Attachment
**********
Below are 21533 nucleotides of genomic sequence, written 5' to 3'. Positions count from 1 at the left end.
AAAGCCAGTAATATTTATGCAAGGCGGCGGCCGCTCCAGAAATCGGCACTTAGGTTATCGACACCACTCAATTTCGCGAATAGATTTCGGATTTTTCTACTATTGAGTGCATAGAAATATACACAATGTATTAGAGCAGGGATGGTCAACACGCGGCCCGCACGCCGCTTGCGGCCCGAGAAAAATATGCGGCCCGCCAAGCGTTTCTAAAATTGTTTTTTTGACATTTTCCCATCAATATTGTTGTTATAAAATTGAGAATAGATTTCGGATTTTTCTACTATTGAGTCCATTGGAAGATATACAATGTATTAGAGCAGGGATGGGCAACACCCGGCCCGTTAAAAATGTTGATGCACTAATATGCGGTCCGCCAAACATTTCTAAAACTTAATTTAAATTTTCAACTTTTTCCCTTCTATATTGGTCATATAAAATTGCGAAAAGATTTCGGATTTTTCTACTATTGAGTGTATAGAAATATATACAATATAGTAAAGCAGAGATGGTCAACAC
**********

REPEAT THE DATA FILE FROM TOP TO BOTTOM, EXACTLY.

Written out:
Below are 21533 nucleotides of genomic sequence, written 5' to 3'. Positions count from 1 at the left end.
AAAGCCAGTAATATTTATGCAAGGCGGCGGCCGCTCCAGAAATCGGCACTTAGGTTATCGACACCACTCAATTTCGCGAATAGATTTCGGATTTTTCTACTATTGAGTGCATAGAAATATACACAATGTATTAGAGCAGGGATGGTCAACACGCGGCCCGCACGCCGCTTGCGGCCCGAGAAAAATATGCGGCCCGCCAAGCGTTTCTAAAATTGTTTTTTTGACATTTTCCCATCAATATTGTTGTTATAAAATTGAGAATAGATTTCGGATTTTTCTACTATTGAGTCCATTGGAAGATATACAATGTATTAGAGCAGGGATGGGCAACACCCGGCCCGTTAAAAATGTTGATGCACTAATATGCGGTCCGCCAAACATTTCTAAAACTTAATTTAAATTTTCAACTTTTTCCCTTCTATATTGGTCATATAAAATTGCGAAAAGATTTCGGATTTTTCTACTATTGAGTGTATAGAAATATATACAATATAGTAAAGCAGAGATGGTCAACAC